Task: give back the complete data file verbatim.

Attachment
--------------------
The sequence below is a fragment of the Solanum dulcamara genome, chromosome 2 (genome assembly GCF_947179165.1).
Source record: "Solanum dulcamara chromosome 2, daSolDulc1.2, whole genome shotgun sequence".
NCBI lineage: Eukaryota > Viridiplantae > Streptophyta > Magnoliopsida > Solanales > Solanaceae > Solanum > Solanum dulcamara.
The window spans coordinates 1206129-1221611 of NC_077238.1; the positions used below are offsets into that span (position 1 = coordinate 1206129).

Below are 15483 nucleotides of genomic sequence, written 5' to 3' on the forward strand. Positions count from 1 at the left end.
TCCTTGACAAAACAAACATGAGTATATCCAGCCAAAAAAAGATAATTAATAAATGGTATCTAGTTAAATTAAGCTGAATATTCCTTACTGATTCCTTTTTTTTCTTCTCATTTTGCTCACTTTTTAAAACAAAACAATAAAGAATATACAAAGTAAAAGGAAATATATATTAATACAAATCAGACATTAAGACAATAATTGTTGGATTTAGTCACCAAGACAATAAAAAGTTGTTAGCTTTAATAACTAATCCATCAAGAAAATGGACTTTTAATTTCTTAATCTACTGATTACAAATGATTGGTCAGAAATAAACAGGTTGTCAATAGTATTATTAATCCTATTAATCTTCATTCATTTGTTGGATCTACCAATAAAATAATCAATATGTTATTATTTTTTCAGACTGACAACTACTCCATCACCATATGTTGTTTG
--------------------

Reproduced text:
The sequence below is a fragment of the Solanum dulcamara genome, chromosome 2 (genome assembly GCF_947179165.1).
Source record: "Solanum dulcamara chromosome 2, daSolDulc1.2, whole genome shotgun sequence".
NCBI lineage: Eukaryota > Viridiplantae > Streptophyta > Magnoliopsida > Solanales > Solanaceae > Solanum > Solanum dulcamara.
The window spans coordinates 1206129-1221611 of NC_077238.1; the positions used below are offsets into that span (position 1 = coordinate 1206129).

Below are 15483 nucleotides of genomic sequence, written 5' to 3' on the forward strand. Positions count from 1 at the left end.
TCCTTGACAAAACAAACATGAGTATATCCAGCCAAAAAAAGATAATTAATAAATGGTATCTAGTTAAATTAAGCTGAATATTCCTTACTGATTCCTTTTTTTTCTTCTCATTTTGCTCACTTTTTAAAACAAAACAATAAAGAATATACAAAGTAAAAGGAAATATATATTAATACAAATCAGACATTAAGACAATAATTGTTGGATTTAGTCACCAAGACAATAAAAAGTTGTTAGCTTTAATAACTAATCCATCAAGAAAATGGACTTTTAATTTCTTAATCTACTGATTACAAATGATTGGTCAGAAATAAACAGGTTGTCAATAGTATTATTAATCCTATTAATCTTCATTCATTTGTTGGATCTACCAATAAAATAATCAATATGTTATTATTTTTTCAGACTGACAACTACTCCATCACCATATGTTGTTTG